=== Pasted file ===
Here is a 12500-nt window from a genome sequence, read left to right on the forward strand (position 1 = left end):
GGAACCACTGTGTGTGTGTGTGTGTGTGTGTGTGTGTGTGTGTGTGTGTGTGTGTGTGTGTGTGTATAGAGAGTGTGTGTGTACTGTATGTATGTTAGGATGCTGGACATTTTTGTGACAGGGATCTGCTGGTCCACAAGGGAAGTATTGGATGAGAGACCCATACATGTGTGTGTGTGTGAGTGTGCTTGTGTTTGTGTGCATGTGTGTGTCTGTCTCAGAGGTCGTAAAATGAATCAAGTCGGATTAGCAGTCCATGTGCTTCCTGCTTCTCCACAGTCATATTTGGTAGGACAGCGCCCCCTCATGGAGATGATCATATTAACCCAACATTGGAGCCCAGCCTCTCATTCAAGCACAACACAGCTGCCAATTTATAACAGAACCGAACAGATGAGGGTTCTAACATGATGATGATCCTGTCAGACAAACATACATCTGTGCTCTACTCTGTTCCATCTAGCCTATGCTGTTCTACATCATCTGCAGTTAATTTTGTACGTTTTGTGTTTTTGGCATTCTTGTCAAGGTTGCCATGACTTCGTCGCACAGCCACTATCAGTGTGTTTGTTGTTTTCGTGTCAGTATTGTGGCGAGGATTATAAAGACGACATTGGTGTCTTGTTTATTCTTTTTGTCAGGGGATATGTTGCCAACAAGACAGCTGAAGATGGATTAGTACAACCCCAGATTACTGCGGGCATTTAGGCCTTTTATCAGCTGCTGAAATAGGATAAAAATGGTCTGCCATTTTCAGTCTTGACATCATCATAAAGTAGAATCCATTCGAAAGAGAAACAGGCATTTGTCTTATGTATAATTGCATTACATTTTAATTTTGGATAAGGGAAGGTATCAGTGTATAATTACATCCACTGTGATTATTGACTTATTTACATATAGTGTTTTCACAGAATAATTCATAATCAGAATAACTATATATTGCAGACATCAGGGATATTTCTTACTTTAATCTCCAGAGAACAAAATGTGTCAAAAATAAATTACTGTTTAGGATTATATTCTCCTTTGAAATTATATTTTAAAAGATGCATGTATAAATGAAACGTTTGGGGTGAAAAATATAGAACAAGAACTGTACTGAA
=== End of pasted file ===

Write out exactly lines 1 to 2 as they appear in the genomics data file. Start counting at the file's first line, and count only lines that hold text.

Here is a 12500-nt window from a genome sequence, read left to right on the forward strand (position 1 = left end):
GGAACCACTGTGTGTGTGTGTGTGTGTGTGTGTGTGTGTGTGTGTGTGTGTGTGTGTGTGTGTGTATAGAGAGTGTGTGTGTACTGTATGTATGTTAGGATGCTGGACATTTTTGTGACAGGGATCTGCTGGTCCACAAGGGAAGTATTGGATGAGAGACCCATACATGTGTGTGTGTGTGAGTGTGCTTGTGTTTGTGTGCATGTGTGTGTCTGTCTCAGAGGTCGTAAAATGAATCAAGTCGGATTAGCAGTCCATGTGCTTCCTGCTTCTCCACAGTCATATTTGGTAGGACAGCGCCCCCTCATGGAGATGATCATATTAACCCAACATTGGAGCCCAGCCTCTCATTCAAGCACAACACAGCTGCCAATTTATAACAGAACCGAACAGATGAGGGTTCTAACATGATGATGATCCTGTCAGACAAACATACATCTGTGCTCTACTCTGTTCCATCTAGCCTATGCTGTTCTACATCATCTGCAGTTAATTTTGTACGTTTTGTGTTTTTGGCATTCTTGTCAAGGTTGCCATGACTTCGTCGCACAGCCACTATCAGTGTGTTTGTTGTTTTCGTGTCAGTATTGTGGCGAGGATTATAAAGACGACATTGGTGTCTTGTTTATTCTTTTTGTCAGGGGATATGTTGCCAACAAGACAGCTGAAGATGGATTAGTACAACCCCAGATTACTGCGGGCATTTAGGCCTTTTATCAGCTGCTGAAATAGGATAAAAATGGTCTGCCATTTTCAGTCTTGACATCATCATAAAGTAGAATCCATTCGAAAGAGAAACAGGCATTTGTCTTATGTATAATTGCATTACATTTTAATTTTGGATAAGGGAAGGTATCAGTGTATAATTACATCCACTGTGATTATTGACTTATTTACATATAGTGTTTTCACAGAATAATTCATAATCAGAATAACTATATATTGCAGACATCAGGGATATTTCTTACTTTAATCTCCAGAGAACAAAATGTGTCAAAAATAAATTACTGTTTAGGATTATATTCTCCTTTGAAATTATATTTTAAAAGATGCATGTATAAATGAAACGTTTGGGGTGAAAAATATAGAACAAGAACTGTACTGAA